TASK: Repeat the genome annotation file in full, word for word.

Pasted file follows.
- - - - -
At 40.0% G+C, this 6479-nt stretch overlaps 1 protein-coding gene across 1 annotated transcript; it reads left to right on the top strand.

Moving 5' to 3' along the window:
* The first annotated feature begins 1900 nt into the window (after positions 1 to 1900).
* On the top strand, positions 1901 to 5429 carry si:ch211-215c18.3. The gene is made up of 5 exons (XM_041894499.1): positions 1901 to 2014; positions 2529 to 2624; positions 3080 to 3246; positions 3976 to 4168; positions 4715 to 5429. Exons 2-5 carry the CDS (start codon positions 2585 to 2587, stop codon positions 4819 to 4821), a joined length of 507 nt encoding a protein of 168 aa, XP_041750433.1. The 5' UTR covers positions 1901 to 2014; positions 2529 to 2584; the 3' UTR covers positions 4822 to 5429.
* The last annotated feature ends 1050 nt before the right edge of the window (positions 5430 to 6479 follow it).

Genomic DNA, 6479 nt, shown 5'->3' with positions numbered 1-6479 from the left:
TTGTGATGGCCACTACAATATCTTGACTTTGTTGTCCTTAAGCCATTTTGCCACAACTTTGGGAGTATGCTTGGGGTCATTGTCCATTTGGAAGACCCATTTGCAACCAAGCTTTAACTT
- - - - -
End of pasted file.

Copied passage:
At 40.0% G+C, this 6479-nt stretch overlaps 1 protein-coding gene across 1 annotated transcript; it reads left to right on the top strand.

Moving 5' to 3' along the window:
* The first annotated feature begins 1900 nt into the window (after positions 1 to 1900).
* On the top strand, positions 1901 to 5429 carry si:ch211-215c18.3. The gene is made up of 5 exons (XM_041894499.1): positions 1901 to 2014; positions 2529 to 2624; positions 3080 to 3246; positions 3976 to 4168; positions 4715 to 5429. Exons 2-5 carry the CDS (start codon positions 2585 to 2587, stop codon positions 4819 to 4821), a joined length of 507 nt encoding a protein of 168 aa, XP_041750433.1. The 5' UTR covers positions 1901 to 2014; positions 2529 to 2584; the 3' UTR covers positions 4822 to 5429.
* The last annotated feature ends 1050 nt before the right edge of the window (positions 5430 to 6479 follow it).

Genomic DNA, 6479 nt, shown 5'->3' with positions numbered 1-6479 from the left:
TTGTGATGGCCACTACAATATCTTGACTTTGTTGTCCTTAAGCCATTTTGCCACAACTTTGGGAGTATGCTTGGGGTCATTGTCCATTTGGAAGACCCATTTGCAACCAAGCTTTAACTT